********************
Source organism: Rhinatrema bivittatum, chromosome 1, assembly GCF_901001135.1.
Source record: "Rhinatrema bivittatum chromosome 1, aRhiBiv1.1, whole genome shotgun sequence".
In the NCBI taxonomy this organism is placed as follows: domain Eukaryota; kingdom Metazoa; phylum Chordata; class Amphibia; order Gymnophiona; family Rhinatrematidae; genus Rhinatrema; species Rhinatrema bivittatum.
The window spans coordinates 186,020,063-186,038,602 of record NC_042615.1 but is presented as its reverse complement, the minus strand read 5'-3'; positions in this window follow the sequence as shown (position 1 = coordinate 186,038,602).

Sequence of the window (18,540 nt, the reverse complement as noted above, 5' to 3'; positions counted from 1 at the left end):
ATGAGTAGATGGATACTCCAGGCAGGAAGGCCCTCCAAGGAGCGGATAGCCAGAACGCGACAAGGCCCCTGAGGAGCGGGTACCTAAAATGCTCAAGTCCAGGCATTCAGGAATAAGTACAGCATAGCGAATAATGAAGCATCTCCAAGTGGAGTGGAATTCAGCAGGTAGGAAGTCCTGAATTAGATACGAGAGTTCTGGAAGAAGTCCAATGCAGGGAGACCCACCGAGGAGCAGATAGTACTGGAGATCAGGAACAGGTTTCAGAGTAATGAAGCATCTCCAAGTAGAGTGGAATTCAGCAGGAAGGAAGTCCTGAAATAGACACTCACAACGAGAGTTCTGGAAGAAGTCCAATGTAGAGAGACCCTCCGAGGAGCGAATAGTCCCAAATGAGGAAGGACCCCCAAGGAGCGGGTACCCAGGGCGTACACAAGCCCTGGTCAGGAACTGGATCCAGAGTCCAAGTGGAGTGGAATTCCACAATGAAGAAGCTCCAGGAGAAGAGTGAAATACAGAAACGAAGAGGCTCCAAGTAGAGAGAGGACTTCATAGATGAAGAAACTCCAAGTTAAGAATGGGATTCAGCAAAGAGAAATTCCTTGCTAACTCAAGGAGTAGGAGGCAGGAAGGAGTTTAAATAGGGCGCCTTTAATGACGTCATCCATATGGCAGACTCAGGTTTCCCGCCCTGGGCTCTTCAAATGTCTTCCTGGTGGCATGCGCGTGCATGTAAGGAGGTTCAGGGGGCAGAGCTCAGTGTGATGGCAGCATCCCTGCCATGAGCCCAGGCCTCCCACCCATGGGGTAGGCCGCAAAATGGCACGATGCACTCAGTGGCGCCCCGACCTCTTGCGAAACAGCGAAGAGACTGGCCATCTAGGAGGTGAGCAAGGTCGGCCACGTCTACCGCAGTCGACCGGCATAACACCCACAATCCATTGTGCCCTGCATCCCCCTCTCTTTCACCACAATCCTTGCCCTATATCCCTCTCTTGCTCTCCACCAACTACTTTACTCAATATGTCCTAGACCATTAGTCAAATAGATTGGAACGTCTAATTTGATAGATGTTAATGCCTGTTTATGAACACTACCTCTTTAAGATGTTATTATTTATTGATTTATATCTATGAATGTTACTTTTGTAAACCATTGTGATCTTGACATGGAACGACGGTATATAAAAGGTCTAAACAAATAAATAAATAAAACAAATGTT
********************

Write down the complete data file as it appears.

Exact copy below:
Source organism: Rhinatrema bivittatum, chromosome 1, assembly GCF_901001135.1.
Source record: "Rhinatrema bivittatum chromosome 1, aRhiBiv1.1, whole genome shotgun sequence".
In the NCBI taxonomy this organism is placed as follows: domain Eukaryota; kingdom Metazoa; phylum Chordata; class Amphibia; order Gymnophiona; family Rhinatrematidae; genus Rhinatrema; species Rhinatrema bivittatum.
The window spans coordinates 186,020,063-186,038,602 of record NC_042615.1 but is presented as its reverse complement, the minus strand read 5'-3'; positions in this window follow the sequence as shown (position 1 = coordinate 186,038,602).

Sequence of the window (18,540 nt, the reverse complement as noted above, 5' to 3'; positions counted from 1 at the left end):
ATGAGTAGATGGATACTCCAGGCAGGAAGGCCCTCCAAGGAGCGGATAGCCAGAACGCGACAAGGCCCCTGAGGAGCGGGTACCTAAAATGCTCAAGTCCAGGCATTCAGGAATAAGTACAGCATAGCGAATAATGAAGCATCTCCAAGTGGAGTGGAATTCAGCAGGTAGGAAGTCCTGAATTAGATACGAGAGTTCTGGAAGAAGTCCAATGCAGGGAGACCCACCGAGGAGCAGATAGTACTGGAGATCAGGAACAGGTTTCAGAGTAATGAAGCATCTCCAAGTAGAGTGGAATTCAGCAGGAAGGAAGTCCTGAAATAGACACTCACAACGAGAGTTCTGGAAGAAGTCCAATGTAGAGAGACCCTCCGAGGAGCGAATAGTCCCAAATGAGGAAGGACCCCCAAGGAGCGGGTACCCAGGGCGTACACAAGCCCTGGTCAGGAACTGGATCCAGAGTCCAAGTGGAGTGGAATTCCACAATGAAGAAGCTCCAGGAGAAGAGTGAAATACAGAAACGAAGAGGCTCCAAGTAGAGAGAGGACTTCATAGATGAAGAAACTCCAAGTTAAGAATGGGATTCAGCAAAGAGAAATTCCTTGCTAACTCAAGGAGTAGGAGGCAGGAAGGAGTTTAAATAGGGCGCCTTTAATGACGTCATCCATATGGCAGACTCAGGTTTCCCGCCCTGGGCTCTTCAAATGTCTTCCTGGTGGCATGCGCGTGCATGTAAGGAGGTTCAGGGGGCAGAGCTCAGTGTGATGGCAGCATCCCTGCCATGAGCCCAGGCCTCCCACCCATGGGGTAGGCCGCAAAATGGCACGATGCACTCAGTGGCGCCCCGACCTCTTGCGAAACAGCGAAGAGACTGGCCATCTAGGAGGTGAGCAAGGTCGGCCACGTCTACCGCAGTCGACCGGCATAACACCCACAATCCATTGTGCCCTGCATCCCCCTCTCTTTCACCACAATCCTTGCCCTATATCCCTCTCTTGCTCTCCACCAACTACTTTACTCAATATGTCCTAGACCATTAGTCAAATAGATTGGAACGTCTAATTTGATAGATGTTAATGCCTGTTTATGAACACTACCTCTTTAAGATGTTATTATTTATTGATTTATATCTATGAATGTTACTTTTGTAAACCATTGTGATCTTGACATGGAACGACGGTATATAAAAGGTCTAAACAAATAAATAAATAAAACAAATGTT